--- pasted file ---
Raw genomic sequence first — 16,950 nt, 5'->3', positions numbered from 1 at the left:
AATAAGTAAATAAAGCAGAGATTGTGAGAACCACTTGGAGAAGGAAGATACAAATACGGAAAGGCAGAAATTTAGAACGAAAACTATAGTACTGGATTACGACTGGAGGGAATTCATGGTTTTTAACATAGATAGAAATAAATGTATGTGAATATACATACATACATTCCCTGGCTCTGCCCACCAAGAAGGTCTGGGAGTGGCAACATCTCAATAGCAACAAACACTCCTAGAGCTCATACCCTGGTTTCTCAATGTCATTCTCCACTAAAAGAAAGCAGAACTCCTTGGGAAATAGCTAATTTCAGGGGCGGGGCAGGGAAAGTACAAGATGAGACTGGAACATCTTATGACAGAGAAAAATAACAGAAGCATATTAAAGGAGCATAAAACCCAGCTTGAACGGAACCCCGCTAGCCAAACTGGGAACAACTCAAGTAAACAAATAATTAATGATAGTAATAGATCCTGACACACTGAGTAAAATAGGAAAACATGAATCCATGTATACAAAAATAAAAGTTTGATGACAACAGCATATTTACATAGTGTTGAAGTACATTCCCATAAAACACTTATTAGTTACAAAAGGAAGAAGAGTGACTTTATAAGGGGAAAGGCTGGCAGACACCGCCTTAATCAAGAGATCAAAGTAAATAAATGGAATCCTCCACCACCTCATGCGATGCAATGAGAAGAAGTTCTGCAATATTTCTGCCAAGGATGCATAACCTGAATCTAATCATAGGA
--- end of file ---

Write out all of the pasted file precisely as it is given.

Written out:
Raw genomic sequence first — 16,950 nt, 5'->3', positions numbered from 1 at the left:
AATAAGTAAATAAAGCAGAGATTGTGAGAACCACTTGGAGAAGGAAGATACAAATACGGAAAGGCAGAAATTTAGAACGAAAACTATAGTACTGGATTACGACTGGAGGGAATTCATGGTTTTTAACATAGATAGAAATAAATGTATGTGAATATACATACATACATTCCCTGGCTCTGCCCACCAAGAAGGTCTGGGAGTGGCAACATCTCAATAGCAACAAACACTCCTAGAGCTCATACCCTGGTTTCTCAATGTCATTCTCCACTAAAAGAAAGCAGAACTCCTTGGGAAATAGCTAATTTCAGGGGCGGGGCAGGGAAAGTACAAGATGAGACTGGAACATCTTATGACAGAGAAAAATAACAGAAGCATATTAAAGGAGCATAAAACCCAGCTTGAACGGAACCCCGCTAGCCAAACTGGGAACAACTCAAGTAAACAAATAATTAATGATAGTAATAGATCCTGACACACTGAGTAAAATAGGAAAACATGAATCCATGTATACAAAAATAAAAGTTTGATGACAACAGCATATTTACATAGTGTTGAAGTACATTCCCATAAAACACTTATTAGTTACAAAAGGAAGAAGAGTGACTTTATAAGGGGAAAGGCTGGCAGACACCGCCTTAATCAAGAGATCAAAGTAAATAAATGGAATCCTCCACCACCTCATGCGATGCAATGAGAAGAAGTTCTGCAATATTTCTGCCAAGGATGCATAACCTGAATCTAATCATAGGA